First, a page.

David McGaughey
Never Fuhgeddhaboudit

A generator grinds on, shattering the stillness that fills this peaceful Walla Walla night. The grumchum of grinding gears sounds over the whispering trees, the sputtering brook. A fluorescent light turns on and flashes taxi-yellow off the creek. The rumbling continues. I came here to find some time to think but there was nothing on my mind until the emptiness was pierced by noise. I'm struck to find my city in my thoughts. I can’t hear the brook over the shouting of the angry cabby, upset that he has to take a fare to Brooklyn. The generator groans as the taxi grinds over the bridge, under the sign that once read "Brooklyn, Fuhgeddhaboudit" and now reads "How Sweet It Is." Street lights silhouette broken glass smashed against the pavement. The cab stops with a sudden screech, a sound that mingles with the driver's shouts at a passerby-- leave it to a cabby to find a creative way to say "fuck you" to a person who didn't look both ways.

For a brief moment a sharp breeze draws me back across the country, to the creek and peaceful quiet. It's cold enough that I wish I'd brought a hoodie. The brisk air fills my lungs and I am startled at how clean each breath must be. The Walla Walla night is perfect save the dim glow of the prison in the distance. And the generator. The grumchum grinds into my thoughts and again, grinding, I am cast back to Brooklyn. The cabby has passed the BQE and now we're speeding under the F train on McDonald Ave; our motion is ceaseless-- to him red light stops are mere suggestions. Every alley wall we pass, cornered by a wrought iron gate, is covered in graffiti; the spray-painted masterpiece of the urban artist. Figures prowl the night, bent against the stillness and the mist.

Everyone knows of the city that never sleeps. When people hear "Brooklyn" they picture fresh bagels, Italians and Jews shouting for "coufee," and wondering, "are you taukin ta me?" But the Brooklyn of my youth was more vibrant, and now, as my mind wanders on this weathered wooden bench, the Brooklyn of my thoughts is exhausted. The city never sleeps so it is sleepless. New York can't be where dreams are made because the city never shuts its eyes.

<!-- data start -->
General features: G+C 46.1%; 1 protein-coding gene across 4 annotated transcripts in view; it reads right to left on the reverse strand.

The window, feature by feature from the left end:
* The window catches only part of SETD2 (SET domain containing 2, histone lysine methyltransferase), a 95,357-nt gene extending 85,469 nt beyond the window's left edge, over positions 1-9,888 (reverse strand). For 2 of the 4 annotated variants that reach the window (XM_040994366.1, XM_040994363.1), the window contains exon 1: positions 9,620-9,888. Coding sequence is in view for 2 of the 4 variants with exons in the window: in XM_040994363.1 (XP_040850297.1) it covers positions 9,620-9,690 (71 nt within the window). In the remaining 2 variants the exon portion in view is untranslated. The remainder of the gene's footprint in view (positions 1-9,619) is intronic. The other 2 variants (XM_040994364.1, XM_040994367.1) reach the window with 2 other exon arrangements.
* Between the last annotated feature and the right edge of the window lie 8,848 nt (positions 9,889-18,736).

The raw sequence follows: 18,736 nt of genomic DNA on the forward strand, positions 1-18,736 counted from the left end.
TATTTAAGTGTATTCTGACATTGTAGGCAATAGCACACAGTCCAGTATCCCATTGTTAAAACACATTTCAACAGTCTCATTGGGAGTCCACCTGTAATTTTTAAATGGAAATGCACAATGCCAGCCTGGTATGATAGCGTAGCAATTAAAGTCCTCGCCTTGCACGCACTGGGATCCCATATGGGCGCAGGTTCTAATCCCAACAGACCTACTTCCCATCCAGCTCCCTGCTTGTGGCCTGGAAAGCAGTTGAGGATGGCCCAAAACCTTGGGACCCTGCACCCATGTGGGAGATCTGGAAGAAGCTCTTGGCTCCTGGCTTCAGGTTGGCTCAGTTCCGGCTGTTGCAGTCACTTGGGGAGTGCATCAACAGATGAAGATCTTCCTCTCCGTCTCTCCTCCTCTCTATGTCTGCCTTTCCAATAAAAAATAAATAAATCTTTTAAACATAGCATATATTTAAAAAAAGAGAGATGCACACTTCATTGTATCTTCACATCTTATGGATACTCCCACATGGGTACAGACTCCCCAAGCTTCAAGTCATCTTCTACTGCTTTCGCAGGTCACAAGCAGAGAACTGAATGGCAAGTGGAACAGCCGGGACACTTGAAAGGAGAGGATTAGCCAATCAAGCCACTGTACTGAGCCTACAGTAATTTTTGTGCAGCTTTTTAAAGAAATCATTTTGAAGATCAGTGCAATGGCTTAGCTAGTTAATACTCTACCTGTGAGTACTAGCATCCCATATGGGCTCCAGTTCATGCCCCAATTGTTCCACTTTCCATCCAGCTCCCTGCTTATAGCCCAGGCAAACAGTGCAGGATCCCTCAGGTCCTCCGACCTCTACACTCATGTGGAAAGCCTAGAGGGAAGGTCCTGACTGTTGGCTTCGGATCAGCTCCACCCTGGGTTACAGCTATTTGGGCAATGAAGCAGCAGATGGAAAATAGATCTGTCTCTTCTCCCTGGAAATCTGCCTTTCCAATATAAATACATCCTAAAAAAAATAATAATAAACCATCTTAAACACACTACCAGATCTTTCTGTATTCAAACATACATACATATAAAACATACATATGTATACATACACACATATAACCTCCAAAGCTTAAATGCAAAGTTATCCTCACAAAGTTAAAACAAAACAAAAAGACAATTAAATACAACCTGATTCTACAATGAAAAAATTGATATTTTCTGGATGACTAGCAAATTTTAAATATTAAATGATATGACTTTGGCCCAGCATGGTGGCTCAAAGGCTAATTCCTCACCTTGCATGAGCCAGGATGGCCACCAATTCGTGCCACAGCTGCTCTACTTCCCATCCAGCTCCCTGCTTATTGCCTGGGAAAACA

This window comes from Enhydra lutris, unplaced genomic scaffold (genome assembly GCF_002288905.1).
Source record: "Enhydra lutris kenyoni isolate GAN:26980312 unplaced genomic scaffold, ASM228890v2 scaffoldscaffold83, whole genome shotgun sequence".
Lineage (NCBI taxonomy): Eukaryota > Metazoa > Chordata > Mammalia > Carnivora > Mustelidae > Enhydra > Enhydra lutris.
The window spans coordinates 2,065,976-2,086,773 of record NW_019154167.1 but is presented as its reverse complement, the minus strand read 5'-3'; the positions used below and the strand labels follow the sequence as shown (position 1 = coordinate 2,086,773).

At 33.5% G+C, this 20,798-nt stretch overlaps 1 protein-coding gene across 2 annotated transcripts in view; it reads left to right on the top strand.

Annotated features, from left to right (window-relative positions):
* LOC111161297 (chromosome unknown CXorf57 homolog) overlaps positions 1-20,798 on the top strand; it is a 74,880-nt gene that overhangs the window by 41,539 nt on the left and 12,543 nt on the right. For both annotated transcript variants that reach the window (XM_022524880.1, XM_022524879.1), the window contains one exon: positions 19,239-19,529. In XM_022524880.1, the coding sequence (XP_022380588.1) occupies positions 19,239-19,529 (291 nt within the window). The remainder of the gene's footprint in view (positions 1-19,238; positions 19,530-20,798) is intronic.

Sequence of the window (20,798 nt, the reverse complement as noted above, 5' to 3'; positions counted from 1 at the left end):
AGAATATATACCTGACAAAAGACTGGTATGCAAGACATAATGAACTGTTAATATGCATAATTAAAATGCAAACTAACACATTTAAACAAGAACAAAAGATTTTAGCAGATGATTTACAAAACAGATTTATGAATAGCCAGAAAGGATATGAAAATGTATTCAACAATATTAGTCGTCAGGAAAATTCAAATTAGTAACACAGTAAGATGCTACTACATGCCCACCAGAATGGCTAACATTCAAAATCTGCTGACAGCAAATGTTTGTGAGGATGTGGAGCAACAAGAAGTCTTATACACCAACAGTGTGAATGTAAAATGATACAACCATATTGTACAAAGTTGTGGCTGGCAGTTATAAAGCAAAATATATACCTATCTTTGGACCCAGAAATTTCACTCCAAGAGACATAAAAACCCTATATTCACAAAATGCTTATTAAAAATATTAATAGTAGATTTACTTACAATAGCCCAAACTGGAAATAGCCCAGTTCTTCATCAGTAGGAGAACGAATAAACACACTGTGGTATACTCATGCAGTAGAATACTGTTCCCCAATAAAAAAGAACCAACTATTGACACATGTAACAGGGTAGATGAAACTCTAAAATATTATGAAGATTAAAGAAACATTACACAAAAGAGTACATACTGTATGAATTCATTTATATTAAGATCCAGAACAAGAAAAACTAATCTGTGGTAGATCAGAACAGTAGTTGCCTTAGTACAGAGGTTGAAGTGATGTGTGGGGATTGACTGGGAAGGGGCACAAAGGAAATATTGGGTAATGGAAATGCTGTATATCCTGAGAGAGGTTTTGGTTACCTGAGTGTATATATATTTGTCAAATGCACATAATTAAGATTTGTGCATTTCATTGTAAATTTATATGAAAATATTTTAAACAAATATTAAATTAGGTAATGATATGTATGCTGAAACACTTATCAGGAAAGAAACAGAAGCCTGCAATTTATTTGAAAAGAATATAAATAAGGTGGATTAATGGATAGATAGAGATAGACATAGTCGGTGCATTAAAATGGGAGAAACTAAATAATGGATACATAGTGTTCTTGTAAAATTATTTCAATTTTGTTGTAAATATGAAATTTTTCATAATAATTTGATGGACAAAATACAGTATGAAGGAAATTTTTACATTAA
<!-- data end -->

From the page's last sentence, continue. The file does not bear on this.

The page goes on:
For a moment the generator pauses as the cab comes to a halt. Home sweet home, how sweet it is. I pay and tip extra because I know that the trip into Flatbush means the cabby won't break even on the night. The taxi speeds off and I am left to walk up the steps to my house. In the distance a siren sounds. I can hear muffled shouting coming from the project behind my house, and somewhere in the night the low whir of a speeding car shatters the stillness. I slouch down against the mist.

The generator stops and the peaceful night returns. I am brought back to Walla Walla, to my bench, my garden full of whispering trees. The brook laughs. Smiling, I marvel at the stillness.

Perhaps if this were Brooklyn I wouldn't even notice the generator. Perhaps if this were Brooklyn I would only notice the occasional silence when it stops.